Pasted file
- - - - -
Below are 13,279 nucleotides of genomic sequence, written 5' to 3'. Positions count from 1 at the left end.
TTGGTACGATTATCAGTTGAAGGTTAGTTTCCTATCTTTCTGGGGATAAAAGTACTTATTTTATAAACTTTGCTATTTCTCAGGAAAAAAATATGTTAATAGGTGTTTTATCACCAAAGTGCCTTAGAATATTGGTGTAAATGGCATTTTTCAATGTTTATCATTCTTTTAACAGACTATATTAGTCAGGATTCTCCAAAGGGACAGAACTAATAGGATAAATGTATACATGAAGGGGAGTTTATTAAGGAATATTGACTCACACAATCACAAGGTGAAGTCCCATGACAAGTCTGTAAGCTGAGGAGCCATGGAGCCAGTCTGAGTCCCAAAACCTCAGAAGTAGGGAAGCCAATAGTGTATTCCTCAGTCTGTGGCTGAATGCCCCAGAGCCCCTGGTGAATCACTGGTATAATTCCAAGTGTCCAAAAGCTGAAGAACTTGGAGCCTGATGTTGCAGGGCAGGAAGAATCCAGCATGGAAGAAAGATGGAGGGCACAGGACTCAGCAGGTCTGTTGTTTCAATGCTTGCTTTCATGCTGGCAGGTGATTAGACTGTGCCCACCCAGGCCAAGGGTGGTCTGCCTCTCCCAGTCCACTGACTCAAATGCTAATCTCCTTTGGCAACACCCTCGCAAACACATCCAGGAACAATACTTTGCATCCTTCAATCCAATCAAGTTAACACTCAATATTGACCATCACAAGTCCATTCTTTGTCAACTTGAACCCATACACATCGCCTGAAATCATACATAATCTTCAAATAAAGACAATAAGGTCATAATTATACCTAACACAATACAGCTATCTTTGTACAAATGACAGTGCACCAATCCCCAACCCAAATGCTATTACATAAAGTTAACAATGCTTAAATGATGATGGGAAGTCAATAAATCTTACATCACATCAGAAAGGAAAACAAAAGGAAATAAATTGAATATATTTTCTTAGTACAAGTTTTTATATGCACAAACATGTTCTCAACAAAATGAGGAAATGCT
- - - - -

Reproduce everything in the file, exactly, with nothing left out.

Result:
Below are 13,279 nucleotides of genomic sequence, written 5' to 3'. Positions count from 1 at the left end.
TTGGTACGATTATCAGTTGAAGGTTAGTTTCCTATCTTTCTGGGGATAAAAGTACTTATTTTATAAACTTTGCTATTTCTCAGGAAAAAAATATGTTAATAGGTGTTTTATCACCAAAGTGCCTTAGAATATTGGTGTAAATGGCATTTTTCAATGTTTATCATTCTTTTAACAGACTATATTAGTCAGGATTCTCCAAAGGGACAGAACTAATAGGATAAATGTATACATGAAGGGGAGTTTATTAAGGAATATTGACTCACACAATCACAAGGTGAAGTCCCATGACAAGTCTGTAAGCTGAGGAGCCATGGAGCCAGTCTGAGTCCCAAAACCTCAGAAGTAGGGAAGCCAATAGTGTATTCCTCAGTCTGTGGCTGAATGCCCCAGAGCCCCTGGTGAATCACTGGTATAATTCCAAGTGTCCAAAAGCTGAAGAACTTGGAGCCTGATGTTGCAGGGCAGGAAGAATCCAGCATGGAAGAAAGATGGAGGGCACAGGACTCAGCAGGTCTGTTGTTTCAATGCTTGCTTTCATGCTGGCAGGTGATTAGACTGTGCCCACCCAGGCCAAGGGTGGTCTGCCTCTCCCAGTCCACTGACTCAAATGCTAATCTCCTTTGGCAACACCCTCGCAAACACATCCAGGAACAATACTTTGCATCCTTCAATCCAATCAAGTTAACACTCAATATTGACCATCACAAGTCCATTCTTTGTCAACTTGAACCCATACACATCGCCTGAAATCATACATAATCTTCAAATAAAGACAATAAGGTCATAATTATACCTAACACAATACAGCTATCTTTGTACAAATGACAGTGCACCAATCCCCAACCCAAATGCTATTACATAAAGTTAACAATGCTTAAATGATGATGGGAAGTCAATAAATCTTACATCACATCAGAAAGGAAAACAAAAGGAAATAAATTGAATATATTTTCTTAGTACAAGTTTTTATATGCACAAACATGTTCTCAACAAAATGAGGAAATGCT